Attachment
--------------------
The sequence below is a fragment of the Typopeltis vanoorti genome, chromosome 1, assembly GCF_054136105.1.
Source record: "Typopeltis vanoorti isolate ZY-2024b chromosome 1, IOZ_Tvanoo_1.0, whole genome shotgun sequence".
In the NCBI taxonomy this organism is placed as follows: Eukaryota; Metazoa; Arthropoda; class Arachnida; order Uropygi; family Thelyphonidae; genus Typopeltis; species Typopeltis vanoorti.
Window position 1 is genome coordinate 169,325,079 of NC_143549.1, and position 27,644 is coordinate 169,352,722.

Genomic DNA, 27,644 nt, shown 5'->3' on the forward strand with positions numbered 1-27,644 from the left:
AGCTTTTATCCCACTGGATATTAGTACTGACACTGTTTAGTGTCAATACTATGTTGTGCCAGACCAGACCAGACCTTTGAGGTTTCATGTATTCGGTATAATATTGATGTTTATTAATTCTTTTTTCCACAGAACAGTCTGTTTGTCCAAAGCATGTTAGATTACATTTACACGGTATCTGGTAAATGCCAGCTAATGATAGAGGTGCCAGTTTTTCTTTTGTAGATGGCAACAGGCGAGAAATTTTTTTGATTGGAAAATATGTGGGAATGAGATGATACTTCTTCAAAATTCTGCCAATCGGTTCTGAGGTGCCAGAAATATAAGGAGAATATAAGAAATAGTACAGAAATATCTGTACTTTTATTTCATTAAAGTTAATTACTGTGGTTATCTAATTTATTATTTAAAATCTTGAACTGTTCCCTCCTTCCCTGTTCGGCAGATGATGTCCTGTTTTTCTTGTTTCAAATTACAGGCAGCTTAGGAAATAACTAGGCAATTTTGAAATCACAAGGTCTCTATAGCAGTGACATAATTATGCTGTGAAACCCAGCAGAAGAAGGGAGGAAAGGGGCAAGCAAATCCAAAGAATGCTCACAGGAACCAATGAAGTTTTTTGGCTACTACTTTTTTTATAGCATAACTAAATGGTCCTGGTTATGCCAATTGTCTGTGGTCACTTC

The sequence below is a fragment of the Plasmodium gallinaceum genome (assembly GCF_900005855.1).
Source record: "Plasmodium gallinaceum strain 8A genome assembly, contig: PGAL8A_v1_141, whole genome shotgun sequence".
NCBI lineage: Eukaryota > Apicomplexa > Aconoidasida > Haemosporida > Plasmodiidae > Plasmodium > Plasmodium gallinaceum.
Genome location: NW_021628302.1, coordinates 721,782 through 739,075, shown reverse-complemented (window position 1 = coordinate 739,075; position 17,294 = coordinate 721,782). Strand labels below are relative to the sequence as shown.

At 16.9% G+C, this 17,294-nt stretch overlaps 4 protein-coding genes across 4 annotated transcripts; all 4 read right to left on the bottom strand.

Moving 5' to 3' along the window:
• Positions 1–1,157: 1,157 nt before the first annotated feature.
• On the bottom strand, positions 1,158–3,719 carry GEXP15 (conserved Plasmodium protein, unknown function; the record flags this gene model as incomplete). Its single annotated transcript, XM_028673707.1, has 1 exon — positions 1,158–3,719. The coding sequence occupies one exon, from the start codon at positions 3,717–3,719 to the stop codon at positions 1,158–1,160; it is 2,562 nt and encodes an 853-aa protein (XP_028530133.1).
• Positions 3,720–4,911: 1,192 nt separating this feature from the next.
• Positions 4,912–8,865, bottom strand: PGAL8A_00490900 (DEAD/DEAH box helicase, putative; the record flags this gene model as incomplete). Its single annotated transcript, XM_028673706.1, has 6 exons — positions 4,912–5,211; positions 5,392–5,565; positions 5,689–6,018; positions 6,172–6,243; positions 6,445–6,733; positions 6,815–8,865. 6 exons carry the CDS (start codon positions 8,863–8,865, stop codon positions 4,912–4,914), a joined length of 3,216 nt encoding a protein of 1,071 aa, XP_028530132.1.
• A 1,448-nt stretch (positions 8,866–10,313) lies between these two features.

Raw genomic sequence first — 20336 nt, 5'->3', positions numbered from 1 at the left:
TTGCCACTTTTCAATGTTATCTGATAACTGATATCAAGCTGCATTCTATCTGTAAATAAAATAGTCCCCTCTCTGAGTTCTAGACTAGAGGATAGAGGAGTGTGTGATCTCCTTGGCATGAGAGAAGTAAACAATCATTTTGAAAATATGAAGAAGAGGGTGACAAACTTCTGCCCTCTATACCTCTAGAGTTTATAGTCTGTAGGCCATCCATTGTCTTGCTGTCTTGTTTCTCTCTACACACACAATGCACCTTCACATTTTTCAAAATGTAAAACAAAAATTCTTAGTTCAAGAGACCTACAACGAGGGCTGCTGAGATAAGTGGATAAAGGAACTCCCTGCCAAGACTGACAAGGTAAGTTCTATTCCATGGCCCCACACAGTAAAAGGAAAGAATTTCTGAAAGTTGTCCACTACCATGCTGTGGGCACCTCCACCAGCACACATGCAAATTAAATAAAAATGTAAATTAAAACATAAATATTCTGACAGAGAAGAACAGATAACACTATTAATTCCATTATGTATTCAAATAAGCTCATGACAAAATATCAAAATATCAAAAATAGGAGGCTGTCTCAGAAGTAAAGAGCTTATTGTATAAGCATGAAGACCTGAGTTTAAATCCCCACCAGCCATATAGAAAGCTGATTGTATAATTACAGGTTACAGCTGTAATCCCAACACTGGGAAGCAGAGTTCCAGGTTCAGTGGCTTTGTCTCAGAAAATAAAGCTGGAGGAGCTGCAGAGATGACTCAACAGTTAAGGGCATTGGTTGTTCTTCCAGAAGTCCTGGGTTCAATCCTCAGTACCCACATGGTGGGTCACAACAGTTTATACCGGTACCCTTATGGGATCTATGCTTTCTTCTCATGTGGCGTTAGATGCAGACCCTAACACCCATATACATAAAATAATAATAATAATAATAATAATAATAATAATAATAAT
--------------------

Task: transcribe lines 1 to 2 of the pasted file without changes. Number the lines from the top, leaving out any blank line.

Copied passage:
The sequence below is a fragment of the Typopeltis vanoorti genome, chromosome 1, assembly GCF_054136105.1.
Source record: "Typopeltis vanoorti isolate ZY-2024b chromosome 1, IOZ_Tvanoo_1.0, whole genome shotgun sequence".